“Writing is magic,” notes Stephen King, the most prolific author in history, “as much the water of life as any other creative art. The water is free. So drink. Drink and be filled up.”
I concur, so much so that it is the featured quote on my website.
But is it magic? Is writing so capricious an enterprise to be subject to the whims of inspiration or throes of futility (writer’s block, anyone)? In fairness, it can feel that way. From one moment to the next, we find ourselves cursing or extolling our muses. The muses are a beleaguered lot, if you think about it. Wantonly summoned and dismissed, their wisdom is heartily imbibed in the intoxication of the moment, then all too often forgotten.
King, is course, is referring to the act of writing, rather than implying some fortuitous sleight of hand. Writing is a craft, loaded like any other with peaks and valleys, joy and anguish, victory and defeat. Inspiration is needed, but is only as good as the habits and hard work it compels. Find your muse, I have argued, and then fire her. There comes a time to face that beckoning blank page on our own.
So what, then, is the secret King talks about? What is the magic—that strange and elusive alchemy which can be at once our scourge and our salvation?
I thought I’d put math in my rearview mirror long ago, but turns out there is a formula, which if practiced consistently, unlocks that magic box after all. Okay, well, maybe not formula of math, per se. But it is an indispensable literary calculus. And it is…
Writing’s Secret Formula: SW2C
So What and Who Cares.
If as writers, we can answer this equation for our readers—or, preferably, they get them to readily answer it for themselves—we’ll have done our job. We’ll have discovered that magic—or rather created it.
Of course, a magician doesn’t reveal his secrets, and neither should we. If our readers find themselves thinking about our techniques and literary elements as they go along (even if admiringly), then we don’t quite have them. As storytellers, we want to conjure such an immersive experience that it transports our audience to that world.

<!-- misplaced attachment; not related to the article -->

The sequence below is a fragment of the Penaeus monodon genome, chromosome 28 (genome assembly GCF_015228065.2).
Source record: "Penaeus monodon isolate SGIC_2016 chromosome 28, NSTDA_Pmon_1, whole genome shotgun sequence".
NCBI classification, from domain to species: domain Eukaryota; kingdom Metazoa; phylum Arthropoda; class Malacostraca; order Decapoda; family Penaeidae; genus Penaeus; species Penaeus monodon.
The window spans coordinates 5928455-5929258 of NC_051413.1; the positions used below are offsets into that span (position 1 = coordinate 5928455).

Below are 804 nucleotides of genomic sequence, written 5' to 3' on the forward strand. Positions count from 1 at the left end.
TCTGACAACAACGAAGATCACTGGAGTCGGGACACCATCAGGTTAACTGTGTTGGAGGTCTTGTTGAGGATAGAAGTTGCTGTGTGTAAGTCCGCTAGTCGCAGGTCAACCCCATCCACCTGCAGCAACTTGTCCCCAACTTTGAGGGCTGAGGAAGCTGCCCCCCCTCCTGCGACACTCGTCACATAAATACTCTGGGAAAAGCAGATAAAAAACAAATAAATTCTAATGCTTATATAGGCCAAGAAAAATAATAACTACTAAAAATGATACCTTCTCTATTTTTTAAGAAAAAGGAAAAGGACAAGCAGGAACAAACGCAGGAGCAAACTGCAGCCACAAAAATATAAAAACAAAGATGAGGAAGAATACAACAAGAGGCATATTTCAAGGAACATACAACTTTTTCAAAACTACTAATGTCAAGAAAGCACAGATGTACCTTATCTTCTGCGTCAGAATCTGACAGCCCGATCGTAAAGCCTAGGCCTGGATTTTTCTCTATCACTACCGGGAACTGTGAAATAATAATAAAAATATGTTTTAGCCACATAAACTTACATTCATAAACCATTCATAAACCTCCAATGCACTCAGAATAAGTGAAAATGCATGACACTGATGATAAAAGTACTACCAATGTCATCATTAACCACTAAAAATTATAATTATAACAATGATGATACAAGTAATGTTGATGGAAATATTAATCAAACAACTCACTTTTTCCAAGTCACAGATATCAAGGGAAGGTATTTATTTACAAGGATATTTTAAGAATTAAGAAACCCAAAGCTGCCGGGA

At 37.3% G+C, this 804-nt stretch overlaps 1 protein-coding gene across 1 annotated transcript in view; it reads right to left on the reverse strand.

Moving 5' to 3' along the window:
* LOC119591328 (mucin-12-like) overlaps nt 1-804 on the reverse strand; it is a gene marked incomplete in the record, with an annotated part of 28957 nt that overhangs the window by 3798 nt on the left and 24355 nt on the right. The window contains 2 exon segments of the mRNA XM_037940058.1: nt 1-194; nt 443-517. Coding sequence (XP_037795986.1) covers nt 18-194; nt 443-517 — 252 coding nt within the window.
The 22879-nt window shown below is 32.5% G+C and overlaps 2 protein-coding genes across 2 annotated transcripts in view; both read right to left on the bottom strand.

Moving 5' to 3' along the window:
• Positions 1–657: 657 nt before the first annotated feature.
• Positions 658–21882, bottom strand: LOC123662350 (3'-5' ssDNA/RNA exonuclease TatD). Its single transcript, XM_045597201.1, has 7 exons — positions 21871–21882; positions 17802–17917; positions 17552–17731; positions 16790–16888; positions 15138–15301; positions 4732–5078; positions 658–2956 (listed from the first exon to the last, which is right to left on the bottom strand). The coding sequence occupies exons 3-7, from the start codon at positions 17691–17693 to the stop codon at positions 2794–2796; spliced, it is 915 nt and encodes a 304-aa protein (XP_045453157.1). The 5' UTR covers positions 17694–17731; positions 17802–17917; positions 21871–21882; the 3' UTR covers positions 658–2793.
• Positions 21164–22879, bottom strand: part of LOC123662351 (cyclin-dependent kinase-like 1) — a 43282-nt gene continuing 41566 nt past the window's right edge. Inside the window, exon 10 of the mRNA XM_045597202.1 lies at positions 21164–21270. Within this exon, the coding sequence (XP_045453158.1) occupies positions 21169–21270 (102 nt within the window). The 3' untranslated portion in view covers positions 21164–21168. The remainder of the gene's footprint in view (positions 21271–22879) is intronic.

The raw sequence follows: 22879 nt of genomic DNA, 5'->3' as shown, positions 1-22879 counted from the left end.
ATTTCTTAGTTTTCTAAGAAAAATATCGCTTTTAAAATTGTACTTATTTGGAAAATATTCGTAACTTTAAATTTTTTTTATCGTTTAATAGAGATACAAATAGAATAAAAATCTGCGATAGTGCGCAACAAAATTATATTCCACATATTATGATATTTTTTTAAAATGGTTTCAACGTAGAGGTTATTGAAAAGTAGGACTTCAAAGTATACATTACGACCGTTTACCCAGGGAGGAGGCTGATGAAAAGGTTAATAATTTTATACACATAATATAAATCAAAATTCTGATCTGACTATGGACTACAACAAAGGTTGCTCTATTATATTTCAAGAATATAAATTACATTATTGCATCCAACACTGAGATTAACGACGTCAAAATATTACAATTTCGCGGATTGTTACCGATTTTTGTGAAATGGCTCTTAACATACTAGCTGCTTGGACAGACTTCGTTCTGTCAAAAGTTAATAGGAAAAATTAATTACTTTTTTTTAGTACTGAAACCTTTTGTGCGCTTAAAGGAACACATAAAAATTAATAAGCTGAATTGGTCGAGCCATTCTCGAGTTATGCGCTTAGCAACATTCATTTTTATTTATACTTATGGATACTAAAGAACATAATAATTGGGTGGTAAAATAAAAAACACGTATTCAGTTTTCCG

Anton Chekhov famously said:
Don’t tell me the moon is shining. Show me the glint of light on broken glass.
What Checkov is referencing is technique—that seminal edict to show don’t tell—but his directive also applies to the totality of a work. We must make readers care about our characters and what happens to them. There is no right or wrong way for them to feel or care—what matters, is that they do.
If You Build It, How Will You Know if Readers Will Come?
If you build it, they will come.
Some still cling to that wishful axiom. One of the reasons for this, may be found in our allegiance to that wisdom which exhorts us to write for ourselves. There is no shortage of pithy, poignant quotes to this end. And they’re right. If you’re writing for others and not yourself, your work may ultimately ring hollow, may lack passion and authenticity. Of course, if you want to be published, you can’t be cavalier about your desired audience, or no audience shall you have.
It’s just a matter of balance, sequence, and connecting the dots. The concepts are intrinsically related, and drawing tight the ties which bind them can be a game-changer for your work. Don’t let the tail wag the dog: write first for yourself, then tell your readers—show your readers—why it should matter to them.
So much writerly advice turns on the construction of story from a careful assemblage of vital literary parts. Nothing wrong with that. A car can’t run without its parts; so too with a story. Characterization, plot, setting, POV—well, you know the drill. And it’s not enough that the parts are there—they must be well-executed and come together as a cohesive whole.
Okay then, you’ve assembled a story: will they (your precious readers) come?
If you make it worth their while—if you make them care—then, yes.
Find Your Why for Writing This Story